BACKGROUND: Clinical decision making in dermatology is a complex process and might be influenced by a wide range of nonclinical factors.
OBJECTIVES: The aim of this study was to explore the role of nonclinical influences, beyond diagnosis and severity, on clinical decision making in dermatology.
METHODS: Semi-structured qualitative interviews were conducted with 46 clinicians working in departments of dermatology of nine different hospitals in Wales. Interviews were audio-recorded and later transcribed and their contents analysed.
RESULTS: Nonclinical factors influencing patient management decisions in dermatology that were identified related to patients, clinicians and practice characteristics. Patient-related factors included place of residence, socioeconomic circumstances, education and intelligence, ethnicity, age, treatment adherence, expectations from treatment, quality of life, concerns and worries, difficult patients, and family members or friends. Clinician-related factors included time constraints in clinic, clinicians' personal circumstances, relationship with colleagues, and relationship with pharmaceutical companies. Practice-related factors included working in private practice, cost of treatment to the National Health Service (NHS), prescribing bureaucracy, and availability of treatment service in the work place. There was a difference between the consultants' views and those of the other clinicians over the impact of pharmaceutical companies on clinicians' prescribing and the awareness of treatment costs to the NHS. Most of the factors identified could potentially influence the clinicians' decision-making process subconsciously. Some clinicians highlighted that these factors are untaught in the medical curriculum, and are usually ignored in clinical guidelines, and therefore represent a challenge to the practice of evidence-based medicine.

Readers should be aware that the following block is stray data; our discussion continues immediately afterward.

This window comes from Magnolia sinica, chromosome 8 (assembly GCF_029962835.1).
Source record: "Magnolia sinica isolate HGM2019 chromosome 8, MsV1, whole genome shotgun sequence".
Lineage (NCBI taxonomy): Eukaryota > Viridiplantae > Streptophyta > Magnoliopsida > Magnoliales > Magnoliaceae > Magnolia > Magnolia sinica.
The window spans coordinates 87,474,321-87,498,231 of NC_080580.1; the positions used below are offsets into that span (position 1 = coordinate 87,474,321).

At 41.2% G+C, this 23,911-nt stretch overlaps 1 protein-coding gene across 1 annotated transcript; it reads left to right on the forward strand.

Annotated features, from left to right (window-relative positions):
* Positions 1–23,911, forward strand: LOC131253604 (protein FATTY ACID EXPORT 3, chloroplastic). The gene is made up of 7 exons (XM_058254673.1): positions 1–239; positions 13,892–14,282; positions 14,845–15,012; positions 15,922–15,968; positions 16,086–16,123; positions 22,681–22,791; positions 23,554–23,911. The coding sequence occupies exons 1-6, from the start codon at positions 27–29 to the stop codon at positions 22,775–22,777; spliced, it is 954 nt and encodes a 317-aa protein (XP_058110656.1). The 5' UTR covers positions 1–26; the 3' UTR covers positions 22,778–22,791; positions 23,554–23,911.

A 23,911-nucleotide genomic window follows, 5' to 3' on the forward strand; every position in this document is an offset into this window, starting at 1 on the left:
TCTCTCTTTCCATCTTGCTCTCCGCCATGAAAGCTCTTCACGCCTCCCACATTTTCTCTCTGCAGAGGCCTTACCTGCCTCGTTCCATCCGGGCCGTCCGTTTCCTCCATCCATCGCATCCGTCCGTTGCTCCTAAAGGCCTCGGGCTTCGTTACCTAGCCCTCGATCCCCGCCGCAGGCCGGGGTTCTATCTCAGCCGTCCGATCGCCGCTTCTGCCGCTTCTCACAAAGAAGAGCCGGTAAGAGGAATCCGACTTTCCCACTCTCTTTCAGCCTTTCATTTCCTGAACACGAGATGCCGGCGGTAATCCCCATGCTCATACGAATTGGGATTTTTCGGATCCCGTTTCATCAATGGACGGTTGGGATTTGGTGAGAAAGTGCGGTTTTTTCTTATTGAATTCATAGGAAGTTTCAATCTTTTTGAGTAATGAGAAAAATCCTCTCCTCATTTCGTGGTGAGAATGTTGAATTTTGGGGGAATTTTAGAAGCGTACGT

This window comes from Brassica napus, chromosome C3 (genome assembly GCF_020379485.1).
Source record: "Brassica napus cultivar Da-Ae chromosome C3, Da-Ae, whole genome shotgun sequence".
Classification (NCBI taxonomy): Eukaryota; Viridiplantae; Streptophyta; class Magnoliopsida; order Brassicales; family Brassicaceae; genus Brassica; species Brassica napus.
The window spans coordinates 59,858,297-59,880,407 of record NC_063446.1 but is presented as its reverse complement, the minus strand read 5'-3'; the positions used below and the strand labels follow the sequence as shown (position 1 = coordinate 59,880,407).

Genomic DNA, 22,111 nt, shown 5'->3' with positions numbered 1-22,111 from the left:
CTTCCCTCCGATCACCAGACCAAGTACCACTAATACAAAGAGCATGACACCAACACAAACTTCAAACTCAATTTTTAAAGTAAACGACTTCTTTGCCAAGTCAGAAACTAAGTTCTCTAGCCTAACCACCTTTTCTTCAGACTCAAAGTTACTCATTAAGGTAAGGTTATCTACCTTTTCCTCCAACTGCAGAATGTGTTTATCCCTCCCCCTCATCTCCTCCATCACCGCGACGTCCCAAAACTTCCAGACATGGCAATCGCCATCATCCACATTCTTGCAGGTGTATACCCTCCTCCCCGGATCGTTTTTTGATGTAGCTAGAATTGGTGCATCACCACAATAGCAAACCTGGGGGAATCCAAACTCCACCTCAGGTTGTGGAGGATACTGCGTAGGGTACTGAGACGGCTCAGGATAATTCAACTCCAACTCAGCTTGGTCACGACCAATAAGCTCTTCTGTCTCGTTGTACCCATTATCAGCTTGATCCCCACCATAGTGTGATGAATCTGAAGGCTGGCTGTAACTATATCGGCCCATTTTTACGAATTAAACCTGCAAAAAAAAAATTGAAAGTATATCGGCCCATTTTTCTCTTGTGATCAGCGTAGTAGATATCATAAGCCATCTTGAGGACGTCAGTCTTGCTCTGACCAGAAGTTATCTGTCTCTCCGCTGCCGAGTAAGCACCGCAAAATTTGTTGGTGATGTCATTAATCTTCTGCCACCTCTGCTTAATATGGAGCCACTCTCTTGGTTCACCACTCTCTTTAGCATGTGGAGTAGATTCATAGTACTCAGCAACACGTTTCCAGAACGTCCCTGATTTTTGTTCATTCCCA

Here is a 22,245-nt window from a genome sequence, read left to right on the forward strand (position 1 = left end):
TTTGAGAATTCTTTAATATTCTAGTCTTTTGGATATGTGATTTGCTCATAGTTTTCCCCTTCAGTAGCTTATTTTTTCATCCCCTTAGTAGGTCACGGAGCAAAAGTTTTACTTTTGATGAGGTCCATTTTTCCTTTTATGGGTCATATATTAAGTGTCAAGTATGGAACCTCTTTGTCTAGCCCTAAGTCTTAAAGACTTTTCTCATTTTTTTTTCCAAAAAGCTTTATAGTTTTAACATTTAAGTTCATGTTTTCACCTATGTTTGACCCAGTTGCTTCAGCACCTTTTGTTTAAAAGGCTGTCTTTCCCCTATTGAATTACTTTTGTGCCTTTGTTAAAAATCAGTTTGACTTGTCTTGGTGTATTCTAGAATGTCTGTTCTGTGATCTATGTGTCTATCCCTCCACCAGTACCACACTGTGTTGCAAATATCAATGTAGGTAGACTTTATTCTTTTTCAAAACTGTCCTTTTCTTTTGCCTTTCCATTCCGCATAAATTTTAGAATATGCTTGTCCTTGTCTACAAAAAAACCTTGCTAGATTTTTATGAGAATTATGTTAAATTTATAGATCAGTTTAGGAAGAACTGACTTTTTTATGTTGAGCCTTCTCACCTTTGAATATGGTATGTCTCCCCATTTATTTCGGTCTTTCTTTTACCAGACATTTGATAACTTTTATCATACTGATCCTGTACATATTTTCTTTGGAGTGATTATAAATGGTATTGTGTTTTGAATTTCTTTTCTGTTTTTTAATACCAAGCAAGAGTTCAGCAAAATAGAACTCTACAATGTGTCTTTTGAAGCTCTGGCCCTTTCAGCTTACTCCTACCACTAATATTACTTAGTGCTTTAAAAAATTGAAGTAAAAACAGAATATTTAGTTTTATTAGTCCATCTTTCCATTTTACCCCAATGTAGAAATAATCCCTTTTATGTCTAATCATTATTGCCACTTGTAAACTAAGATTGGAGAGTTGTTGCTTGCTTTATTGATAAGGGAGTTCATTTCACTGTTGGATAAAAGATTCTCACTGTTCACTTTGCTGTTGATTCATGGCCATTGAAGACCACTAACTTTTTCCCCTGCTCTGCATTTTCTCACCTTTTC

CONCLUSIONS: This study has described one aspect of the reality of medical decision making beyond the conventional evidence-based guidelines approach. Proper understanding of nonclinical influences on decision making is of paramount importance for the best patient-centred treatment outcomes.
- Attitude of Health Personnel
- Attitude to Health
- Clinical Competence
- Decision Making
- Guideline Adherence
- Health Services Research/methods
- Medical Staff, Hospital/psychology
- Practice Guidelines as Topic
- Practice Patterns, Physicians'/statistics & numerical data
- Professional Autonomy
- Skin Diseases/therapy
- Socioeconomic Factors